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Ecosystem Physics - Lessons from Egypt

Posted by: Jonathan Ortmans on September 23, 2013 Source: Policy Dialogue on Entrepreneurship

With all the chatter around the Middle East, we welcome a guest post from Mike Ducker. Over the last two years, he has been the Entrepreneur-In-Residence for the U.S. State Department's Global Entrepreneurship Program (GEP) in Egypt, a project funded by USAID and centered on starting, growing and facilitating financing for Egyptian entrepreneurs.  His observations show once more the remarkable similarities around the world in terms of how to support startups.

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by Mike Ducker

I remember the first Startup Weekend we supported in Cairo two months after the revolution. Some of the brightest, most passionate people throughout the Middle East were there supporting each other, challenging ideas, giving advice and connecting people. This was not your typical ‘blah, blah, blah’ workshop – I literally felt the energy generated from successful business people helping young startups.  I didn’t really understand what laws of nature were at work, I just knew the weekend was special. Of the 35 that attended the original Startup Weekend Cairo, we have helped launch six startups and they are still pushing their businesses forward two years later. I can’t say that all of our 18 startup/mentoring events have created such energy or results, so it took me a while to understand how to unleash the energy of people to launch businesses.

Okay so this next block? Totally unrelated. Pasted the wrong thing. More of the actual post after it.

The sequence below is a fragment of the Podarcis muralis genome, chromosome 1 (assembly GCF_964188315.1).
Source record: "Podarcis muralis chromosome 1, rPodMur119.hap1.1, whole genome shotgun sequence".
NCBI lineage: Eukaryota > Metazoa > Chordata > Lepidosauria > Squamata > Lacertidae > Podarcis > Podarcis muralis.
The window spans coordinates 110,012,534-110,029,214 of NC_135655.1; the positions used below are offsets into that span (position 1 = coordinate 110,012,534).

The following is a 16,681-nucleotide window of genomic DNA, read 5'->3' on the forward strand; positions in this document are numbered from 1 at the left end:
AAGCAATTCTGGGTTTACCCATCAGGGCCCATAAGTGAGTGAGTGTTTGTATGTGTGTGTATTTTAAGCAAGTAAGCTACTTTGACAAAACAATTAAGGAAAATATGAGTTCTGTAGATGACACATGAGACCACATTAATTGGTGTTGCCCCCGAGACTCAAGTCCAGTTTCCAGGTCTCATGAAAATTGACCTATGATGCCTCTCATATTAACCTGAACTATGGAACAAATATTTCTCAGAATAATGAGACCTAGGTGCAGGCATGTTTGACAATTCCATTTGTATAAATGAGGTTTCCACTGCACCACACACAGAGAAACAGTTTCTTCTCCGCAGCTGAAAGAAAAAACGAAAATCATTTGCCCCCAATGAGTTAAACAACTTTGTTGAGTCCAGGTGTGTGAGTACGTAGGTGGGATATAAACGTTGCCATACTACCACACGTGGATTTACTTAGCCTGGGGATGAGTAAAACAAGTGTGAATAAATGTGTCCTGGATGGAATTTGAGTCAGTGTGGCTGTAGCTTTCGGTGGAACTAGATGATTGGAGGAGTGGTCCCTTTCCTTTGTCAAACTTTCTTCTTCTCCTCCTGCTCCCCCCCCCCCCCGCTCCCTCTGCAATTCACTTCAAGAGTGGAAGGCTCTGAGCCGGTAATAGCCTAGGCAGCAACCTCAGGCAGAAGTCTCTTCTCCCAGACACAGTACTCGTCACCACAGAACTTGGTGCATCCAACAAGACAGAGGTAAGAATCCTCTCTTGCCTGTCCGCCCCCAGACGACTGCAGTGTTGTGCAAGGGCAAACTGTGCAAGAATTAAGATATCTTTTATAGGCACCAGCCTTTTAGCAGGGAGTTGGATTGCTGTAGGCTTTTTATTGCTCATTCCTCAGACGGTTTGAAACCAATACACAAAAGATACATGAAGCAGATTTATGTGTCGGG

The first force of the ecosystem is the startups. Do not believe the false assumptions that this force is driven by young people with big ideas, but are more likely driven by leaders who are energized by the passions and persistence of the entrepreneurs. The winner of the first Startup Weekend Cairo was a young person with a great idea, he could deliver a smooth pitch and was cute (at least that is what a girl on Twitter said). I talked to him and thought there was real promise and he wowed me too. But the fact of the matter is he had a big ego, could not focus and gave up when tough challenges came. There is no lack of ideas in the world, but there is a lack of people who can move an idea forward. It is critically important to find people who are super-passionate about their ideas and have a very personal connection with it, have leadership capabilities and can walk through walls to make things happen. These people are rare and probably have jobs (isn’t this the type of person you would want to work for you?) but the more powerful these characteristics are in a person the more powerful the force of the startup.